Students tell stories of global inequality
Last weekend marked Carnegie Mellon’s 17th annual International Festival, “Global Exchange: Trade, Rights, and Welfare in a New World Economy.” In addition to a variety of scheduled workshops, lectures, performances, and other events, there was also an exhibit in the UC Gallery called Life Inequality that compared cities around the world, from Pittsburgh to Kikuyu, Kenya.
In light of the International Festival’s events, some of which were during class time on Friday and on Saturday morning, many students appreciated that the gallery was open throughout the festival. “I thought it was really good that there was the gallery because my friends could just go at any time,” said senior English major Justine Lee, who organized Life Inequality. Lee is an intern for Emily Half, the International Festival coordinator.
Life Inequality underwent a variety of stages. “In the beginning we were really ambitious,” said Lee, who worked with design students Ha-Jin Choi (a sophomore in communication design), Margaret Gerhart (a sophomore in industrial design), Youna Yang (a sophomore in industrial design), and Steven Lim (a junior in communication design). The group, which started work in September, originally planned to rely on online sources to research different cities, comparing specific facts such as average hourly wage. But statistics on uniform topics were hard to come by, and the group members worried that they would make the exhibit seem impersonal.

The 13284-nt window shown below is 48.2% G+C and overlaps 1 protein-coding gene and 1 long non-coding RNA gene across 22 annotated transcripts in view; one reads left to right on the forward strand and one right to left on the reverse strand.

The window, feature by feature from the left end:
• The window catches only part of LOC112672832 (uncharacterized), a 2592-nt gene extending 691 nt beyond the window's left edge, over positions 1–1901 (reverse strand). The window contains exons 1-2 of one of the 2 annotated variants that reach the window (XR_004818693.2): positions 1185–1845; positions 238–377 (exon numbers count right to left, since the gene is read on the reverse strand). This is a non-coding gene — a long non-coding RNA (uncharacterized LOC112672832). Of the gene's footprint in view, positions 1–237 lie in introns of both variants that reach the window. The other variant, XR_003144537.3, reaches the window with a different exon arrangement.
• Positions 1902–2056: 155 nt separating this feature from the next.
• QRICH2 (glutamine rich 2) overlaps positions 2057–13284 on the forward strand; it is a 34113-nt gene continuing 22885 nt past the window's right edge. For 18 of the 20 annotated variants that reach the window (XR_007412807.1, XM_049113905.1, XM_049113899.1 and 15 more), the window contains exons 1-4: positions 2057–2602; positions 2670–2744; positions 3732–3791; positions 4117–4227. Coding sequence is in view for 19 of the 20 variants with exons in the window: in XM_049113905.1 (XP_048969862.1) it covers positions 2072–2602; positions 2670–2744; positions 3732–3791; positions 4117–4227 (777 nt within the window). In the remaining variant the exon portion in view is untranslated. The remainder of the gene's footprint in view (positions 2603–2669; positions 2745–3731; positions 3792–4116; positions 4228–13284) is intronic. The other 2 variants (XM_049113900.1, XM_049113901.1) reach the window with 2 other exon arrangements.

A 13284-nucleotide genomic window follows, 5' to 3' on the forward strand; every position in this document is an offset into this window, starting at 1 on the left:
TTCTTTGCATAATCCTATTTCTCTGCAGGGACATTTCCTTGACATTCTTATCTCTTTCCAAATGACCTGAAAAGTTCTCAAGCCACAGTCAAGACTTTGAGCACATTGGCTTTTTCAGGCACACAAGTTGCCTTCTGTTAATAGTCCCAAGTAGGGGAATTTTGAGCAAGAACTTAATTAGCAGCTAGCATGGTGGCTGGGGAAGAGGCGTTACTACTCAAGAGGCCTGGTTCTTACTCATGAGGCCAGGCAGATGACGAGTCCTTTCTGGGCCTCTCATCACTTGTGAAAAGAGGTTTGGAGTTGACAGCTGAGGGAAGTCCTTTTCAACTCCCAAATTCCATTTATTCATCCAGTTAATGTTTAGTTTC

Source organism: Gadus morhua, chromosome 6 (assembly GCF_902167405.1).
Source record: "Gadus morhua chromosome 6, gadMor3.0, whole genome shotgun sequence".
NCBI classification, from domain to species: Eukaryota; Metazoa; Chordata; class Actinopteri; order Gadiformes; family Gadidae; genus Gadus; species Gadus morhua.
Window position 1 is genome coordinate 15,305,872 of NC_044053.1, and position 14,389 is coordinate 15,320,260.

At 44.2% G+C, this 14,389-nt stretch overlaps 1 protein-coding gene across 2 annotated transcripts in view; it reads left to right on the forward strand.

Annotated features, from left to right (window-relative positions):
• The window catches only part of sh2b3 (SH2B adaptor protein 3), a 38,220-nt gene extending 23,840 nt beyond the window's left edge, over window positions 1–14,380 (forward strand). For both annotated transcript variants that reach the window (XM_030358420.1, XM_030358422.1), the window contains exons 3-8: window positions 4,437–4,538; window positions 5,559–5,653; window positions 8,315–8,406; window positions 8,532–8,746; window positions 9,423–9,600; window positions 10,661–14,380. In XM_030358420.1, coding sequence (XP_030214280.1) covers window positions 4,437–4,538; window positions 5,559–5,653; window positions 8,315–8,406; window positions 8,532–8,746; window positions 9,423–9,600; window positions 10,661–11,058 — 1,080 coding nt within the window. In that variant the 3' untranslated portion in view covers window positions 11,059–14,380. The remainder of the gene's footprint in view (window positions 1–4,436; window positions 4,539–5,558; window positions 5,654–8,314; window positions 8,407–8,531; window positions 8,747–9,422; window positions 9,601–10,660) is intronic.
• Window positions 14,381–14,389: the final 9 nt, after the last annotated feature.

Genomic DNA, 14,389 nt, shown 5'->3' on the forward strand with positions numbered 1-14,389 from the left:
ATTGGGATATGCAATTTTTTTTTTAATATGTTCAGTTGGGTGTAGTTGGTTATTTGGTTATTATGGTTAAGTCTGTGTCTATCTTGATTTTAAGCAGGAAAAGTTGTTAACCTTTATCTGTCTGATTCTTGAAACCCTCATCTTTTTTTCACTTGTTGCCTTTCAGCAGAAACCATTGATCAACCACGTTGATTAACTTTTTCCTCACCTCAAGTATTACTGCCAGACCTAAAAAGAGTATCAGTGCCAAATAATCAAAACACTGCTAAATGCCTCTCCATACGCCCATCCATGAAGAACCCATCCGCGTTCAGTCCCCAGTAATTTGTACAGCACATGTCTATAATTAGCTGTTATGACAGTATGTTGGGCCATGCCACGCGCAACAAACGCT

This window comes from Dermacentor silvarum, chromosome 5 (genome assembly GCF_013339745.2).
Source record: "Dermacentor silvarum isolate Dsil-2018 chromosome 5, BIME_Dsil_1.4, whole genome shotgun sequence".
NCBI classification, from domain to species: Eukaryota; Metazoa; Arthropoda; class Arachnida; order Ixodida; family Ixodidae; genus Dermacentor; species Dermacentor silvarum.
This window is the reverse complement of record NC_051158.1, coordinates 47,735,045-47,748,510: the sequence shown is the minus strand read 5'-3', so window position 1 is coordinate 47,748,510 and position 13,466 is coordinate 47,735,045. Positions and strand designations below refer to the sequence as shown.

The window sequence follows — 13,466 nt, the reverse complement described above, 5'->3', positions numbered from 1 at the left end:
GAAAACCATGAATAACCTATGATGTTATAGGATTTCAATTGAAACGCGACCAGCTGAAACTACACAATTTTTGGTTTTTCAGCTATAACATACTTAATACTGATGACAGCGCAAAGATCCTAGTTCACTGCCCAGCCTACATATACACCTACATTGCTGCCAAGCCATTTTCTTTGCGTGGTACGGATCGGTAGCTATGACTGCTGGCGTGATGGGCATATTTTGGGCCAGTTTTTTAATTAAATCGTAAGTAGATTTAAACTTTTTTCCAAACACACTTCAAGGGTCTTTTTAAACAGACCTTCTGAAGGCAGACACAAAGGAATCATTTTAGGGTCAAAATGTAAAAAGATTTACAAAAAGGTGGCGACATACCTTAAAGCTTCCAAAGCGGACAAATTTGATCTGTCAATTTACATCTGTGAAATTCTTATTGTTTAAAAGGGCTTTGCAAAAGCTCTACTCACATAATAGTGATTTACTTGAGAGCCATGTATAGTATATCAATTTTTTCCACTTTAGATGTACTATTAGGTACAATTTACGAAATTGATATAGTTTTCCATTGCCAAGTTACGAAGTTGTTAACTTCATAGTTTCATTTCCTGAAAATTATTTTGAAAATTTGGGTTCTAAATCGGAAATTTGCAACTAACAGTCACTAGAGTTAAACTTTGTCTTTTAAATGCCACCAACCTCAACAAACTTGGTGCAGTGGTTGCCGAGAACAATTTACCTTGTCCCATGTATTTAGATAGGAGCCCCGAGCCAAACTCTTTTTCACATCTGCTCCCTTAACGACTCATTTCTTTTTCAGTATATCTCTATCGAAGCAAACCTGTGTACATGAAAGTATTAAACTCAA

The group eventually decided to base each city’s component of the exhibit on other students’ experiences studying abroad in different places. “In the end, I think it was a lot better that we were able to have students provide their stories,” Lee said.
One such story came from senior music technology major Mary Smith, who spent time in Kikuyu, Kenya. Drawing from Smith’s experiences, the group used a picture she took of young students leaning over the carcass of a sheep that was to be divided among their entire school. After the sheep, which was donated by a farmer, arrived, the teachers had to cancel school for the rest of the day because the kids were too distracted by the promise of a small piece of meat.
Another story, of Soledad, Colombia, was taken from sophomore Nathan Frank, a double major in business and Hispanic studies. Frank took a picture of a dusty street separating several abandoned houses. “ ‘Soledad’ means ‘lonely,’ and [Nathan] said it really was,” Lee said.
The exhibit ran from Nov. 1 through Nov. 4.